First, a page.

I often see people saying "Ohm's law doesn't apply here", usually in relation to AC circuits and diodes. They describe certain situations as being "non-Ohmic". My understanding of Ohm's law is that it always applies all the time, only it's sometimes not useful to think about it that way.
I'm the kind of person that needs to understand from the most "technically-correct" point and work upwards from there. For instance, AC isn't some special form of electricity, it's just DC with a frequently-inverted voltage. For practical engineering in the real world, it's useful to treat the two as unique, but technically speaking, it's all just electricity.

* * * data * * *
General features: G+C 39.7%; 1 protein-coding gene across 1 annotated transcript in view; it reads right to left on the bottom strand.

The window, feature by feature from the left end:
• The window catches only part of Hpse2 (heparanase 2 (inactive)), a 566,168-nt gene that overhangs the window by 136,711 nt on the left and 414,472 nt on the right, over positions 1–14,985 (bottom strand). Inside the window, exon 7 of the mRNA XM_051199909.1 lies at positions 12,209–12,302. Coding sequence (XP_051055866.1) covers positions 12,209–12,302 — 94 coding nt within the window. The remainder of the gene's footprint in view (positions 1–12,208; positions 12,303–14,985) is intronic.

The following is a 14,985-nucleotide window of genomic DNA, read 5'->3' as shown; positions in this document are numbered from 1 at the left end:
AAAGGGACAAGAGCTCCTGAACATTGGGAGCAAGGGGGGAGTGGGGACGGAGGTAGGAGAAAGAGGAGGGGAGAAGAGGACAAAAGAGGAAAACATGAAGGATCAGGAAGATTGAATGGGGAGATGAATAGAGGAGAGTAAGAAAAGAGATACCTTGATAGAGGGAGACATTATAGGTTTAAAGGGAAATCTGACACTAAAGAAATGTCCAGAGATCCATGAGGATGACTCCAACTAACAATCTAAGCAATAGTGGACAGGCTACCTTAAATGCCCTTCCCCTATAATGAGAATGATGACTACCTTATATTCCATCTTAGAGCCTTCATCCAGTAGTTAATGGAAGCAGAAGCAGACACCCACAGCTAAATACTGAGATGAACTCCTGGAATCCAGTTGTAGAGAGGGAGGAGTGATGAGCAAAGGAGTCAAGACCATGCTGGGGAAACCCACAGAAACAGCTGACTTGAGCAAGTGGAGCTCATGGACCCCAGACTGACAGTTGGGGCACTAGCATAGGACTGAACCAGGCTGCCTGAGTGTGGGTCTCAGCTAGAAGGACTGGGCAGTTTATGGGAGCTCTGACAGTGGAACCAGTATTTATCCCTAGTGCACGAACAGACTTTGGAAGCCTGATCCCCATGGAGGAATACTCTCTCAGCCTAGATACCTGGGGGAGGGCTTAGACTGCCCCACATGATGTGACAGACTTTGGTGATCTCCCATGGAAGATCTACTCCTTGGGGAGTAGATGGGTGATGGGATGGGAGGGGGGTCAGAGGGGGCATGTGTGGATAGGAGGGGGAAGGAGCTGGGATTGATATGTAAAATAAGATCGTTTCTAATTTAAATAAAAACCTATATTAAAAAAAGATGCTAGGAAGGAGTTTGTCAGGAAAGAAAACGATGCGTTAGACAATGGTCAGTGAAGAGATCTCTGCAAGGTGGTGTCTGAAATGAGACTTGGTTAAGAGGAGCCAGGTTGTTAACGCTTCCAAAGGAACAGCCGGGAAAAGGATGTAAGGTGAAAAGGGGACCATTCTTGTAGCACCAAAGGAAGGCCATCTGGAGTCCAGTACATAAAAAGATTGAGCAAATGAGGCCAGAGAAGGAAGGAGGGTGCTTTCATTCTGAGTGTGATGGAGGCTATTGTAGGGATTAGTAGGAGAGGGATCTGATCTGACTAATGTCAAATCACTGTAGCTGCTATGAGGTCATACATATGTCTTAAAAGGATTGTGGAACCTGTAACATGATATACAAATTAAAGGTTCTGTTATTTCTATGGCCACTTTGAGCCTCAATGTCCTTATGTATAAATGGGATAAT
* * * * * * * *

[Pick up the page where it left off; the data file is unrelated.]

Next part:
So with that in mind, does Ohm's law always apply in all situations so long as you sample an infinitely narrow point in time?
Note: When I talk about Ohm's law, I'm talking about the relationship between voltage, resistance and current: given any two you can calculate the third. I've seen some people try to describe Ohm's law as defining that a linear increase in voltage would result in a linear increase in current (which might not be true because increasing current may generate heat and also increase resistance, for instance).